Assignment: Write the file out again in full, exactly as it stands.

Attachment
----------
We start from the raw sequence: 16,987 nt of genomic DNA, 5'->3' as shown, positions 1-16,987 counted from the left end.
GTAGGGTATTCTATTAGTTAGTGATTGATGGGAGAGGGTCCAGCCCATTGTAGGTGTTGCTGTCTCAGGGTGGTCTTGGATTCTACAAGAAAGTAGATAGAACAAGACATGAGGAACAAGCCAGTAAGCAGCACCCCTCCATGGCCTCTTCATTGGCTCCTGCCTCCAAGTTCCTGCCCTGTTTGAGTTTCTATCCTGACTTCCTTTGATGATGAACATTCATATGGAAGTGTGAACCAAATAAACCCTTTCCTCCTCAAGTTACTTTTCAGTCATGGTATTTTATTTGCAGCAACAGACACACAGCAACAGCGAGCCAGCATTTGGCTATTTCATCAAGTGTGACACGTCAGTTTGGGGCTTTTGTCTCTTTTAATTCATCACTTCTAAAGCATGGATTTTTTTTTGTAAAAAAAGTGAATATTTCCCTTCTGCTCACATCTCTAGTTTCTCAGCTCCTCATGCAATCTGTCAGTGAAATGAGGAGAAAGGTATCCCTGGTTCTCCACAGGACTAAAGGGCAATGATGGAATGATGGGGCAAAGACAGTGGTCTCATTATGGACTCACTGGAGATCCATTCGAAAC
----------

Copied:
We start from the raw sequence: 16,987 nt of genomic DNA, 5'->3' as shown, positions 1-16,987 counted from the left end.
GTAGGGTATTCTATTAGTTAGTGATTGATGGGAGAGGGTCCAGCCCATTGTAGGTGTTGCTGTCTCAGGGTGGTCTTGGATTCTACAAGAAAGTAGATAGAACAAGACATGAGGAACAAGCCAGTAAGCAGCACCCCTCCATGGCCTCTTCATTGGCTCCTGCCTCCAAGTTCCTGCCCTGTTTGAGTTTCTATCCTGACTTCCTTTGATGATGAACATTCATATGGAAGTGTGAACCAAATAAACCCTTTCCTCCTCAAGTTACTTTTCAGTCATGGTATTTTATTTGCAGCAACAGACACACAGCAACAGCGAGCCAGCATTTGGCTATTTCATCAAGTGTGACACGTCAGTTTGGGGCTTTTGTCTCTTTTAATTCATCACTTCTAAAGCATGGATTTTTTTTTGTAAAAAAAGTGAATATTTCCCTTCTGCTCACATCTCTAGTTTCTCAGCTCCTCATGCAATCTGTCAGTGAAATGAGGAGAAAGGTATCCCTGGTTCTCCACAGGACTAAAGGGCAATGATGGAATGATGGGGCAAAGACAGTGGTCTCATTATGGACTCACTGGAGATCCATTCGAAAC